It delineates the number of available exits for interior balconies and galleries based on the seating capacity, sets forth the number of required wheelchair spaces in a table derived from the seating capacity of the space. The International Fire Code, portions of which have been adopted by many jurisdictions, is directed more towards the use of a facility than the construction, it specifies, "For areas having fixed seating without dividing arms, the occupant load shall not be less than the number of seats based on one person for each 18 inches of seating length". It requires that every public venue submit a detailed site plan to the local fire code official, including "details of the means of egress, seating capacity, arrangement of the seating...."Once safety considerations have been satisfied, determinations of seating capacity turn on the total size of the venue, its purpose. For sports venues, the "decision on maximum seating capacity is determined by several factors. Chief among these are the primary sports program and the size of the market area".
In motion picture venues, the "limit of seating capacity is determined by the maximal viewing distance for a given size of screen", with image quality for closer viewers declining as the screen is expanded to accommodate more distant viewers. Seating capacity of venues plays a role in what media they are able to provide and how they are able to provide it. In contracting to permit performers to use a theatre or other performing space, the "seating capacity of the performance facility must be disclosed". Seating capacity may influence the kind of contract to be the royalties to be given; the seating capacity must be disclosed to the copyright owner in seeking a license for the copyrighted work to be performed in that venue. Venues that may be leased for private functions such as ballrooms and auditoriums advertise their seating capacity. Seating capacity is an important consideration in the construction and use of sports venues such as stadiums and arenas; when entities such as the National Football League's Super Bowl Committee decide on a venue for a particular event, seating capacity, which reflects the possible number of tickets that can be sold for the event, is an important consideration.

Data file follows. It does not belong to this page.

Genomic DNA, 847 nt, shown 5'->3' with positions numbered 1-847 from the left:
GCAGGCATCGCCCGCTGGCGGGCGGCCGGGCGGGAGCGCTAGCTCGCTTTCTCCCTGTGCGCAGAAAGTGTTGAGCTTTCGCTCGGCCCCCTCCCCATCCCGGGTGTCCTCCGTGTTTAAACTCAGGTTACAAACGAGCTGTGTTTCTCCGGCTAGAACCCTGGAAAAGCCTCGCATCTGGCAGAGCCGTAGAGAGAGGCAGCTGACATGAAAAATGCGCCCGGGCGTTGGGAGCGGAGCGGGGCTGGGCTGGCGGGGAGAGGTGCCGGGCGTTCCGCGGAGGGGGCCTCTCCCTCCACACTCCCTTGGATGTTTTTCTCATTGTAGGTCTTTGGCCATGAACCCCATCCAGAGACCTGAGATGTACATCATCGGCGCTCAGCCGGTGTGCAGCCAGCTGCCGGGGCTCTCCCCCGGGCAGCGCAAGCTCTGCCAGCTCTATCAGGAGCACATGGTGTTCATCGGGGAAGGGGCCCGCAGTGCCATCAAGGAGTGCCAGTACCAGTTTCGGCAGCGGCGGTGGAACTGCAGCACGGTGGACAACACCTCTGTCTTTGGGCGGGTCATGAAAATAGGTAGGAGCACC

The seating capacity for restaurants is reported as'covers'. Seating capacity differs from total capacity, which describes the total number of people who can fit in a venue or in a vehicle either sitting or standing. Where seating capacity is a legal requirement, however, as it is in movie theatres and on aircraft, the law reflects the fact that the number of people allowed in should not exceed the number who can be seated. Use of the term "public capacity" indicates that a venue is allowed to hold more people than it can seat. Again, the maximum total number of people can refer to either the physical space available or limitations set by law. All-seater stadium List of stadiums by capacity List of football stadiums by capacity List of American football stadiums by capacity List of rugby league stadiums by capacity List of rugby union stadiums by capacity List of tennis stadiums by capacity Seating assignment
USC School of Architecture